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Who said: “Truth is ever to be found in simplicity, and not in the multiplicity and confusion of things.”
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Home > Dictionary of Science Quotations > Scientist Names Index B > Sir Francis Bacon Quotes > Work

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Sir Francis Bacon
(22 Jan 1561 - 9 Apr 1626)

English philosopher remembered for his influence promoting a scientific method. He held that the aim of scientific investigation is practical application of the understanding of nature to improve man’s condition.



… for it is very probable, that the motion of gravity worketh weakly, both far from the earth, and also within the earth: the former because the appetite of union of dense bodies with the earth, in respect of the distance, is more dull: the latter, because the body hath in part attained its nature when it is some depth in the earth.
[Foreshadowing Newton's Universal Law of Gravitation (1687)]
— Sir Francis Bacon
Sylva Sylvarum; or a Natural History in Ten Centuries (1627), Century 1, Experiment 33. Collected in The Works of Francis Bacon (1826), Vol 1, 255.
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In artibus et scientiis, tanquam in metalli fodinis, omnia novis operibus et ulterioribus progressibus circumstrepere debent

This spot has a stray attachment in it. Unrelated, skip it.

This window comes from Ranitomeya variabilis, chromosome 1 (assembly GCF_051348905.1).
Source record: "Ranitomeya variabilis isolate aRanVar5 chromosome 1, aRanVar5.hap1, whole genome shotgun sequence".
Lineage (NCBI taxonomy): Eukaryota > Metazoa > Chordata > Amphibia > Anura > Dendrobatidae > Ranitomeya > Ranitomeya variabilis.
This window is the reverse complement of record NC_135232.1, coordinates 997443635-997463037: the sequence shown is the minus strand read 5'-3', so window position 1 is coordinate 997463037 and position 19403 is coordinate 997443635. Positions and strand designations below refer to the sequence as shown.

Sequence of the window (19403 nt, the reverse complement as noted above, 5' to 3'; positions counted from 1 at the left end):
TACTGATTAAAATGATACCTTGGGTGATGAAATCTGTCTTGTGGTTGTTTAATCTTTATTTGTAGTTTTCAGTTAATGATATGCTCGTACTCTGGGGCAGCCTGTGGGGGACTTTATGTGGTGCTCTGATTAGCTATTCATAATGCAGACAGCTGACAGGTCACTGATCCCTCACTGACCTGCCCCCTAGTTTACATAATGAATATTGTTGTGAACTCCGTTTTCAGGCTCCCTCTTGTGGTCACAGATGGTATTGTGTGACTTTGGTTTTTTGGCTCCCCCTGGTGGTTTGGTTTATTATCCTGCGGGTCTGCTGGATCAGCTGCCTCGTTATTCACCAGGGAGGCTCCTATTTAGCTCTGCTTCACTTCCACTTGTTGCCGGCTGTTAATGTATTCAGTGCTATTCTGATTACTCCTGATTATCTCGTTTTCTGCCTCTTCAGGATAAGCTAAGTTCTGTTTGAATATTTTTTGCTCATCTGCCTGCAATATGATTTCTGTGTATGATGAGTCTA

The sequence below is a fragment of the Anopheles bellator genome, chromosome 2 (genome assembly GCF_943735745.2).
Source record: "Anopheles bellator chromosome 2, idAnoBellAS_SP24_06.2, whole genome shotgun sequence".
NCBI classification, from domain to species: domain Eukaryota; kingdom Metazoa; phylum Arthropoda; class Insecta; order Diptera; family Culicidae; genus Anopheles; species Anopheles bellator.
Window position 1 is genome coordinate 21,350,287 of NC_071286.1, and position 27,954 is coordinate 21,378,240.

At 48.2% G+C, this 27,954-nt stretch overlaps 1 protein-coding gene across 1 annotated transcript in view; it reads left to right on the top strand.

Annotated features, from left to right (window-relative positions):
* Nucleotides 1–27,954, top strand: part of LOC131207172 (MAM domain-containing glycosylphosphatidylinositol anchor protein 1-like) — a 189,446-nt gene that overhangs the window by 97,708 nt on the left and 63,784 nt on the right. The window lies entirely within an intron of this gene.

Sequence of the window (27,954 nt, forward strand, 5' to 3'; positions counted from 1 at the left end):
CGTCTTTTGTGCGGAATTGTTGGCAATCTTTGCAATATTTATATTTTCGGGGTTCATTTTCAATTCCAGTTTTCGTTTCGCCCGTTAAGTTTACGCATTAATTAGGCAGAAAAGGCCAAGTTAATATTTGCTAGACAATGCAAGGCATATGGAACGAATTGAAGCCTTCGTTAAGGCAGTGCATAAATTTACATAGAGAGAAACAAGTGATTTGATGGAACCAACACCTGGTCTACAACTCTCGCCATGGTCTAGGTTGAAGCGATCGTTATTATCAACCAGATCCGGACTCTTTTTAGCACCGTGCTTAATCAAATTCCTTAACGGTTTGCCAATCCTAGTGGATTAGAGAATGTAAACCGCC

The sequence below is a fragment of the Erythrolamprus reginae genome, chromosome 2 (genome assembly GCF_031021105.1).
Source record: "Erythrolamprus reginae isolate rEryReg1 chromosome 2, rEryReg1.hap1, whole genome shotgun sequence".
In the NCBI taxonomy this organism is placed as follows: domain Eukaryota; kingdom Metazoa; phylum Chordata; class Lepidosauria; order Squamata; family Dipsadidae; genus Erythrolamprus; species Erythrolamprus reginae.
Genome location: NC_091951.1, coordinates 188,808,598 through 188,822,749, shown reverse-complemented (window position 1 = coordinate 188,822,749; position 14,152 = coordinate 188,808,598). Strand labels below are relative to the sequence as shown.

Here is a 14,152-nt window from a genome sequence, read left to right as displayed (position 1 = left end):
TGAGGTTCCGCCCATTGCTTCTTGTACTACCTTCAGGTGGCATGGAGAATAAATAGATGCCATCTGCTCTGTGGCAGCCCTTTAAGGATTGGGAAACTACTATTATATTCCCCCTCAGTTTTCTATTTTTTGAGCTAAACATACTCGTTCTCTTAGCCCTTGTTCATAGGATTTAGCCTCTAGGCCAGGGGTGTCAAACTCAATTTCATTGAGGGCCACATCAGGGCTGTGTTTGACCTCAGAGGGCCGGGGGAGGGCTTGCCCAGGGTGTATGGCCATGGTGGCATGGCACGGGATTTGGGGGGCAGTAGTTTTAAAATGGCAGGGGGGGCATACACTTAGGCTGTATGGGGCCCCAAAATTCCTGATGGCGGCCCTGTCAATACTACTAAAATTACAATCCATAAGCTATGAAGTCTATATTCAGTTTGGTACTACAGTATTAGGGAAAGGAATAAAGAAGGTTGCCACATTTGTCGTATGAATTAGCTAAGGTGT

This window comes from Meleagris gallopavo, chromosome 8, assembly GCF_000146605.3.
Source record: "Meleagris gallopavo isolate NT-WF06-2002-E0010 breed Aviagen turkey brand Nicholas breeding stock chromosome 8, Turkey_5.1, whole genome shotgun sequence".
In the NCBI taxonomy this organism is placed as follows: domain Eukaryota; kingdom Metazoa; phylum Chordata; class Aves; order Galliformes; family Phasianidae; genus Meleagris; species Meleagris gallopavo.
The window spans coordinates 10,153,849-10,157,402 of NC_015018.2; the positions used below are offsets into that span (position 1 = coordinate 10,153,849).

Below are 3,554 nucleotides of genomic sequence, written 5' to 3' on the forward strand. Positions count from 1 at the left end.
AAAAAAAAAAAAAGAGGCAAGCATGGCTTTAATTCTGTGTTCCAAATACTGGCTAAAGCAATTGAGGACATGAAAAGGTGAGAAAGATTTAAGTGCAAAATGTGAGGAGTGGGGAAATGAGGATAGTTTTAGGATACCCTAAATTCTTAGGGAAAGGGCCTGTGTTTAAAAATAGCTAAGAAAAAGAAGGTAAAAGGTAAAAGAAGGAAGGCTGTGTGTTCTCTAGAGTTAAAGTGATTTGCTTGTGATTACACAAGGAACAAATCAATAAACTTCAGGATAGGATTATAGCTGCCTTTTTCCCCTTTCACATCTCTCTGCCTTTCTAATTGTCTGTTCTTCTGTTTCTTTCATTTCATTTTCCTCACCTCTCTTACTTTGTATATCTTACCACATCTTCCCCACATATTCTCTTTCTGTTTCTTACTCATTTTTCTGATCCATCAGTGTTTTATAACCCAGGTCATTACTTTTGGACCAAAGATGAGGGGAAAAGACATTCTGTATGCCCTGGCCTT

But arts and sciences should be like mines, where the noise of new works and further advances is heard on every side.
— Sir Francis Bacon
Original Latin as in Novum Organum, Book 1, XC, collected in The Works of Francis Bacon (1826), Vol. 8, 50-51. As translated by James Spedding and Robert Leslie Ellis in The Works of Francis Bacon (1863), 127.
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For man being the minister and interpreter of nature, acts and understands so far as he has observed of the order, the works and mind of nature, and can proceed no further; for no power is able to loose or break the chain of causes, nor is nature to be conquered but by submission: whence those twin intentions, human knowledge and human power, are really coincident; and the greatest hindrance to works is the ignorance of causes.
— Sir Francis Bacon
In The Great lnstauration.
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I had rather believe all the Fables in the Legend, and the Talmud, and the Alcoran, then that this universall Frame, is without a Minde. And therefore, God never wrought Miracle, to convince Atheisme, because his Ordinary Works Convince it. It is true, that a little Philosophy inclineth Mans Minde to Atheisme; But depth in Philosophy, bringeth Mens Mindes about to Religion.
— Sir Francis Bacon
'Of Atheisme' (1625) in James Spedding, Robert Ellis and Douglas Heath (eds.), The Works of Francis Bacon (1887-1901), Vol. 6, 413.